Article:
But one scenario I tested, involved a restaurant. Even with granularity down to 6ft... That wasn't good enough to differentiate someone sitting at the same table as you from someone sitting at the table next to you, because sometimes the person sitting in the chair in the next table over, is actually closer to you then the person sitting across from you at your own table.
You are at point A walking towards point B with the device in your hand. As you are walking you put the phone in your back pocket. When you get to point B, the algorithm could think you are still at A, because the APs that are on the "B" side of the room now have to go through your body to get to your phone. But when you were at A, the phone was in your hand, so APs on the A side of the room at to go through your body to get to your phone's antenna in your hand.
So its possible (and yes, I've actually seen this with real data), that while at A with phone in hand, you get almost identical readings from all the APs as you did at B with the phone in your back pocket. So now you try to get smart, and try to map all the possibilities. But now you are stuck, because the profile of device at A in hand is identical to the profile of device at B in pocket. So now you need to figure out if the device is in pocket or not.... See how the algorithm quickly gets more complicated? (And this is only the beginning... Detecting when device is in pocket is an even trickier problem to solve then the location tracking was.)
Think of it this way... Imagine yourself walking into a store with me, with your eyes closed. Now only blink once every 30 seconds, even if you knew our precise location every time you blinked, do you have enough information to know what I was doing in the store, what sections actually appealed to me, and what products I got? You may know that I was in the meats section, but you wouldn't know if I was just passing through, if I paused. If I paused you don't know why I paused, maybe because somebody's cart was blocking me. Your eyes may have been closed when I grabbed the frozen pizza, because that section was near the produce section, which is where you blinked, but I was able to get to the frozen pizzas and grab a pizza, and walk back to the produce section because I forgot to get some grapes, before you blinked again.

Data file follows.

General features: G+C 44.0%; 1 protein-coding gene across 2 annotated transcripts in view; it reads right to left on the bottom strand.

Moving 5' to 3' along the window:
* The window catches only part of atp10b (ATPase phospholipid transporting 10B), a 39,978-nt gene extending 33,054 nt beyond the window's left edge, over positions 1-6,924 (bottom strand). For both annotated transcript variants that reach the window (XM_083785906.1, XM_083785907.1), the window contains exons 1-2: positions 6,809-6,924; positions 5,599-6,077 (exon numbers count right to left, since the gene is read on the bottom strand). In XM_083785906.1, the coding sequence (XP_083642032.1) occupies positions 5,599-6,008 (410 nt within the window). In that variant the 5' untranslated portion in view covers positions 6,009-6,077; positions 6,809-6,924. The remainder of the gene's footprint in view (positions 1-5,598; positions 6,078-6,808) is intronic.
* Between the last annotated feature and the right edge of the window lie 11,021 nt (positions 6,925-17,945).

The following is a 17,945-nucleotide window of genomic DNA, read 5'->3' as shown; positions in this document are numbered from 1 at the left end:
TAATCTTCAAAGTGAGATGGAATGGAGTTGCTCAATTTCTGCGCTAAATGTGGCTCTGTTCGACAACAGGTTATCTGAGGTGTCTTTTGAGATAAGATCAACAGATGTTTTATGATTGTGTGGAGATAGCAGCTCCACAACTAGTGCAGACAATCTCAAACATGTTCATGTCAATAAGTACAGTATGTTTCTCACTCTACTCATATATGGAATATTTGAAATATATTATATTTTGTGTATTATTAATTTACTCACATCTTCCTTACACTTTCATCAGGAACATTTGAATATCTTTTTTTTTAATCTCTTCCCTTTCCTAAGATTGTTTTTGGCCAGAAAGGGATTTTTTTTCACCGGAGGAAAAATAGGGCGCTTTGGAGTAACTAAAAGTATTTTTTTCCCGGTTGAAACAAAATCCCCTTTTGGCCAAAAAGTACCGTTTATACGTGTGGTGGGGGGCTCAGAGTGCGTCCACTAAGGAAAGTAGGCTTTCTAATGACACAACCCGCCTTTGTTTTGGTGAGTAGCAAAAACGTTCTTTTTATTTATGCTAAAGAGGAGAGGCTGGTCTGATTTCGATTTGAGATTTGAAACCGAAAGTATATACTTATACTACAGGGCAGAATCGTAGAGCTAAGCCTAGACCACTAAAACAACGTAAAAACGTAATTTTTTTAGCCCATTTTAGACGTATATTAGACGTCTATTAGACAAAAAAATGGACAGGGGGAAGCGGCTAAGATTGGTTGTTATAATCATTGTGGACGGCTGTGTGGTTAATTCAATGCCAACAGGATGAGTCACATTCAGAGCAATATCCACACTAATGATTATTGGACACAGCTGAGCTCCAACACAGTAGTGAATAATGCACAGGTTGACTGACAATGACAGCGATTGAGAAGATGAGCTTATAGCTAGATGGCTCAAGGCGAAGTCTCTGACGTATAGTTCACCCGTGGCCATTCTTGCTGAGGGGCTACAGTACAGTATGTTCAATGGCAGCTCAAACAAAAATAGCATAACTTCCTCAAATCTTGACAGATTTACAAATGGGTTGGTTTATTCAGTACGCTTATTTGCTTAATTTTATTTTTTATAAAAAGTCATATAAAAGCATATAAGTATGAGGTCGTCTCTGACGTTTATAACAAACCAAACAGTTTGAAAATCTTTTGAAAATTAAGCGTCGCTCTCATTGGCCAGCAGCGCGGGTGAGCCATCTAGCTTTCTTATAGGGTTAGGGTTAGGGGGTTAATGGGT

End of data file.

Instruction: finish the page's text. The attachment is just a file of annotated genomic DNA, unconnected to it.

Most of the research I was doing was centered on user-intent. I mentioned this research, becuase the original poster was talking about similar scenarios with regards to how Google might use the information. Determining user-intent is vastly more complicated then simply location tracking, especially with the coarse grained tracking afforded by a passive scan. My original argument was that to do the types of scenarios the original poster was talking about, requires much more then just beacon packet sniffing, which is what Euclid is doing.